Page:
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Down 40% in 6 Months, Is Aimmune Therapeutics a Buy?

By Prosper Junior Bakiny – Jun 18, 2020 at 8:10AM

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Armed with the recent approval of Palforzia, the first FDA-approved treatment for peanut allergy, could Aimmune Therapeutics turn things around?

Aimmune Therapeutics (AIMT) has performed significantly worse than the broader market of late. The company's stock fell by more than 50% during the first quarter of the year, and even though it has rebounded somewhat, Aimmune's shares are still down by 43% year to date. If Aimmune can stage a strong comeback in the coming months, now may be an excellent time to purchase shares of this biotech stock for a discount.

The company's ability to turn things around will depend on what is arguably its main claim to fame: Earlier this year, Aimmune's drug Palforzia became the first treatment for peanut allergies to be approved by the U.S. Food and Drug Administration (FDA). Aimmune made quite a few headlines as a result of this achievement, but can this milestone help the company recover from its recent slump? 

Stock chart

Image source: YCharts.

Could Palforzia become a blockbuster drug?

Palforzia does not treat allergic reactions, but the drug works by increasing patients' tolerance to peanuts over time. Palforzia was shown to reduce accidental exposure to peanuts requiring treatment in clinical trials, and the drug also "increased the probability of tolerating any dose of peanut protein by 95%." Palforzia has an exciting market opportunity both in the U.S. and abroad. In the U.S., incidences of peanut allergy soared by 205% between 2001 and 2017, and it remains the most common food allergy in the country. 

The most severe allergic reactions to peanuts can lead to death in some cases. According to Aimmune, roughly one patient out of four with peanut allergy visits the ER every year, and this condition costs the U.S. approximately $4 billion in medical expenses annually. In other words, peanut allergy is a serious condition, and instead of constantly worrying about accidental exposure to peanuts, patients now have the option to increase their tolerance to peanuts thanks to Palforzia.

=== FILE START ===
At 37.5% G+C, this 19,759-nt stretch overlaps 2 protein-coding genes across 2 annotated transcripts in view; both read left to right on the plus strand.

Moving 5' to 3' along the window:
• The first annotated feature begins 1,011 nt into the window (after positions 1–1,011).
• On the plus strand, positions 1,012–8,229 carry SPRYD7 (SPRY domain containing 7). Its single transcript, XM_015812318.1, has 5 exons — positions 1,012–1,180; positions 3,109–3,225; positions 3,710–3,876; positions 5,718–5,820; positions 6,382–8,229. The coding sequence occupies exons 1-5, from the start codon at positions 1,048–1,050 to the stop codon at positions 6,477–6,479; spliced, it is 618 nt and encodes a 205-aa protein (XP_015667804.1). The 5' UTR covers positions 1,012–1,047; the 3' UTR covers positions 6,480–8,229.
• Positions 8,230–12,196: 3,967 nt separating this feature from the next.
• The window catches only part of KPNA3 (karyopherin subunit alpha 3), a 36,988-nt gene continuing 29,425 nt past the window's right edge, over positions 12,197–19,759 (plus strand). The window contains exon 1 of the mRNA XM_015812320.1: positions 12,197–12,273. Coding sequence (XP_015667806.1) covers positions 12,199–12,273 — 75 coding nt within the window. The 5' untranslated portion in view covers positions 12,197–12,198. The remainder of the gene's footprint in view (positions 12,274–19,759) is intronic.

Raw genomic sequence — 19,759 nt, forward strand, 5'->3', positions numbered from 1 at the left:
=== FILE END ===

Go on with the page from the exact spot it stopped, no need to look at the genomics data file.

Pills forming a question mark.

Image source: Getty Images.

The market opportunity for Palforzia in Europe is similarly attractive. Peanut allergy is the most common food allergy in Europe -- where it affects about 17 million people -- and the prevalence of this condition doubled between 2005 and 2015 in Europe. Aimmune submitted a Marketing Authorization Application to the European Medicines Agency in June 2019, and the company is expecting an answer from the health regulatory agency later this year. Palforzia could exceed $1 billion in sales at its peak, especially if it doesn't encounter competition. 

However, the peanut allergy drug could face competition in the U.S. soon. DBV Technologies (DBVT -2.89%) is a biotech company currently trying to tap into this market. In August 2019, DBV Technologies submitted a Biologics License Application to the FDA for Viaskin, a potential treatment for peanut allergy. Viaskin is a "peanut patch" that aims to stimulate patients' immune systems by gradually exposing them to increased amounts of peanut protein. In a clinical trial, about 76% of children treated with Viaskin increased their tolerance to peanuts after three years. With Viaskin likely to earn FDA approval, Aimmune's opportunity for Palforzia is at least slightly less enticing. 

Looking forward

Aimmune is going after other targets, still within the allergy space. The company is planning on developing a treatment for egg allergy, and another for tree nut allergy. However, both of these programs are currently in their early stages, and there's no reason to expect Aimmune to launch these products anytime soon. For now, the company will have to rely on Palforzia to deliver strong financial results. But that is going to be a problem, since the COVID-19 pandemic halted the commercial launch of Palforzia, according to Aimmune. During the first quarter, the biotech company recorded $575,000 in revenue and a net loss of $86.4 million.

Aimmune also had $371.6 million in cash, cash equivalents, and investments, and the company said it was "implementing numerous cash-preservation measures." Aimmune boasts several other sources of capital, and the company looks likely to ride out the current crisis relatively well. Still, I think an investment in Aimmune remains risky. The company's peanut allergy treatment will probably face competition in the U.S., and its other programs won't be of any help to its top line anytime soon, and could even run into regulatory roadblocks. While I think Aimmune is a biotech stock worth keeping an eye on, I don't think it is a stock worth buying today.

Prosper Junior Bakiny has no position in any of the stocks mentioned. The Motley Fool has no position in any of the stocks mentioned. The Motley Fool has a disclosure policy.

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